Before REC, there were no supportive services in the city specifically for young LGBTQ+ people, many of whom were experiencing family rejection. “The fact that the center has been able to really embed ourselves in these systems, so that we can better support these young people, is really a testament to what the center is all about,” he says.
Though Erwin’s career success is personally gratifying, he’s far more likely to tout the successes of the people REC has helped over the years. Case in point: Krystina Edwards, who Erwin met on his very first day on the job in 2011. At the time, Edwards, a trans woman of color, was 16 and living in one of REC’s residential foster care facilities. “She was big and vibrant, just this incredible person,” he remembers.
Over time, Edwards became involved in the center’s peer leadership program and served as an important volunteer. When she aged out of foster care and went off to college, Erwin sent her care packages — “ramen noodles and shaving cream and all the things college kids need” — and served as a mentor, guiding Edwards as she started a career in the nonprofit world. When Edwards decided to move back to the Detroit area, she called Erwin and asked that he let her know if a position opened up at REC.
In a true full circle moment, it was only a few weeks later when a community engagement manager position became available. “I encouraged Krystina to apply for the position and interview for it, and she did, along with many, many other individuals,” he says. “Ultimately, Krystina was the best person for this position.” Edwards has served in her new role since February.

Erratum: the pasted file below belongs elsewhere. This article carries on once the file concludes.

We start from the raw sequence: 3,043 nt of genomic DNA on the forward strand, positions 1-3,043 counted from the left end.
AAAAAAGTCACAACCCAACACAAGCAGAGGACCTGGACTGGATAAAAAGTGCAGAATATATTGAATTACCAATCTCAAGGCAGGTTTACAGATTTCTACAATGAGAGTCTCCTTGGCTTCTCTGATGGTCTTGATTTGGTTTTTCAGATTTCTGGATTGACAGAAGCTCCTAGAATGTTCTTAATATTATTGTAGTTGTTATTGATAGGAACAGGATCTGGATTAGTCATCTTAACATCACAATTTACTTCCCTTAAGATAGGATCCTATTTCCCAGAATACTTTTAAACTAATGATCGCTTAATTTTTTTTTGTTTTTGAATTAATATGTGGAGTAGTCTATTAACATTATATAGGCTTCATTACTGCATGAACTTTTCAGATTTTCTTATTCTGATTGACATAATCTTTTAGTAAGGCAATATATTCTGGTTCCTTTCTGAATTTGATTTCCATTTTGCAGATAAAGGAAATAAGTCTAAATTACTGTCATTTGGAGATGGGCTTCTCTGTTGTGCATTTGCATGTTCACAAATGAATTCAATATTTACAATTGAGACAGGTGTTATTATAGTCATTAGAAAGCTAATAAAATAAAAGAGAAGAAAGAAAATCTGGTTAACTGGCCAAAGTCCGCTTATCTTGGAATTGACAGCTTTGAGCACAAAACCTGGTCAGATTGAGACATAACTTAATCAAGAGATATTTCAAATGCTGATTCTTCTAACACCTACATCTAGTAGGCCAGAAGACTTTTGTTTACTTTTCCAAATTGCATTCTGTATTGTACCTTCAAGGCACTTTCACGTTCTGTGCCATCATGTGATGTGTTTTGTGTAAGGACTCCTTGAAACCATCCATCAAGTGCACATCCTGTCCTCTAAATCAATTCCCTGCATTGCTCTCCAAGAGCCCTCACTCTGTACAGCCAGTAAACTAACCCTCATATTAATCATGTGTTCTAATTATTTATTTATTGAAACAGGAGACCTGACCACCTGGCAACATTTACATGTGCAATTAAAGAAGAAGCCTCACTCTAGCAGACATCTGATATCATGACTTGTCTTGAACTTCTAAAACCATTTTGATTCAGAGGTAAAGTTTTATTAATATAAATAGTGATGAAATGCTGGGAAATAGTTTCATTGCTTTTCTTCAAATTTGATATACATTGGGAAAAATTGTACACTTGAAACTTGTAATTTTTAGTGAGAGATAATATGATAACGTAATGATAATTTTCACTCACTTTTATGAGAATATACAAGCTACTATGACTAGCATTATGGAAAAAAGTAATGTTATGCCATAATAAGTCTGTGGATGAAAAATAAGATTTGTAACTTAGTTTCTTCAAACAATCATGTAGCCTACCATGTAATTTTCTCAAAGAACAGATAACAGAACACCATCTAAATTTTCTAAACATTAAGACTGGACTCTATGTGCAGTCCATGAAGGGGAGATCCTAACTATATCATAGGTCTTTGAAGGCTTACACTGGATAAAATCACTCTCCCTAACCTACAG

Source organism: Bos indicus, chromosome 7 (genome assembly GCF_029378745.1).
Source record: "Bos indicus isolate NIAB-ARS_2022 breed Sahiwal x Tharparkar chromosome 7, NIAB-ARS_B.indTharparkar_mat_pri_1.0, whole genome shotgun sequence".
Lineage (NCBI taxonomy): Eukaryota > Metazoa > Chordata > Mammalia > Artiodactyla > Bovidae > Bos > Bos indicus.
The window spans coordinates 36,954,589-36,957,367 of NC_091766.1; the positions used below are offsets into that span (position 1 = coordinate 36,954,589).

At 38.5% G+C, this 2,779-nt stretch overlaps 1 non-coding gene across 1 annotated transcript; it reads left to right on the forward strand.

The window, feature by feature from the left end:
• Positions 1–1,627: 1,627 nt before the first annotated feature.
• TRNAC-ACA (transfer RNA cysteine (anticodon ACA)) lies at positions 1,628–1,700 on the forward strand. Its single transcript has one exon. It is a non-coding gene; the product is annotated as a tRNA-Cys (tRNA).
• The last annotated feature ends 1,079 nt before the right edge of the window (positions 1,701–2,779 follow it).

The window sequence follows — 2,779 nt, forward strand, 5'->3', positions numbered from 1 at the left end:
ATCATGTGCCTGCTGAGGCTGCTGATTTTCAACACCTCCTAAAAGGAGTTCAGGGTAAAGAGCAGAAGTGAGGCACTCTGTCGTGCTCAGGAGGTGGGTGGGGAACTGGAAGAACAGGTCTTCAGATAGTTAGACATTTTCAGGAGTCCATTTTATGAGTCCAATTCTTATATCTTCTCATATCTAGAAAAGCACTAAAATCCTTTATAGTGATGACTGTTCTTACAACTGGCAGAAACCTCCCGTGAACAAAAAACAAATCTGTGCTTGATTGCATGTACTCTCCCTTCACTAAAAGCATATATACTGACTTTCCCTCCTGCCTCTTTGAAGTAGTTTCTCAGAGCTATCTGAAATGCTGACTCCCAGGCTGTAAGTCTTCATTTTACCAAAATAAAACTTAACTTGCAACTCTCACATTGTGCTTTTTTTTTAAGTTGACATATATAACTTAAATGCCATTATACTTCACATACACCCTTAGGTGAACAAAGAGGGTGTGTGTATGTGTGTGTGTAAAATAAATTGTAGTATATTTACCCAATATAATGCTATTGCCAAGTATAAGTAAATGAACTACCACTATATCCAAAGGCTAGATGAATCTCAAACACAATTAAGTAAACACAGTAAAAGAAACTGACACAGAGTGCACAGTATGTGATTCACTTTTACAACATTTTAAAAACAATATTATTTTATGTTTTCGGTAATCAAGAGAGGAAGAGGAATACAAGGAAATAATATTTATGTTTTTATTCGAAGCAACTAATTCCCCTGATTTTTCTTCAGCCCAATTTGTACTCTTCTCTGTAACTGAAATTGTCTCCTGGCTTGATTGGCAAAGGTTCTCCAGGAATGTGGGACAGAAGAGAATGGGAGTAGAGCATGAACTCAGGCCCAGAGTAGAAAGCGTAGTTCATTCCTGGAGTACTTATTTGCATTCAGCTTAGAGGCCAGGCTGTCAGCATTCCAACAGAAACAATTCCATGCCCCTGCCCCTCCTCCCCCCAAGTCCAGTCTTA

“It’s just cool to see a young person who has gone through all the programs and services at Ruth Ellis Center, and then go off to college and get her undergrad degree, and then to come back and want to continue doing the work that she was able to benefit from as a teenager,” Erwin says.
Edwards says Erwin played a big part in helping her succeed and overcome challenges she faced as a teen. “When we first met, I was a very outspoken and troubled young woman,” she says. “Mark played an important role in helping me channel my focus on completing my goals. He basically showed me the things I wanted were realistic, and he helped me get there. I don’t think I would be where I am if we never crossed paths.”
Reflecting on his 11 years with REC, Erwin says his early work on the ground, working directly with young people as director of programs, still informs his work today as the guiding force for the entire organization. “My goal with philanthropy at Ruth Ellis Center has always been, first and foremost, to advocate on behalf of the young people who come to the center and rely on the center, and then beyond that, be a source of education for the broader community and community partners so that they can intimately learn about the experiences of LGBTQ+ young people, and especially LGBTQ+ people of color,” he says.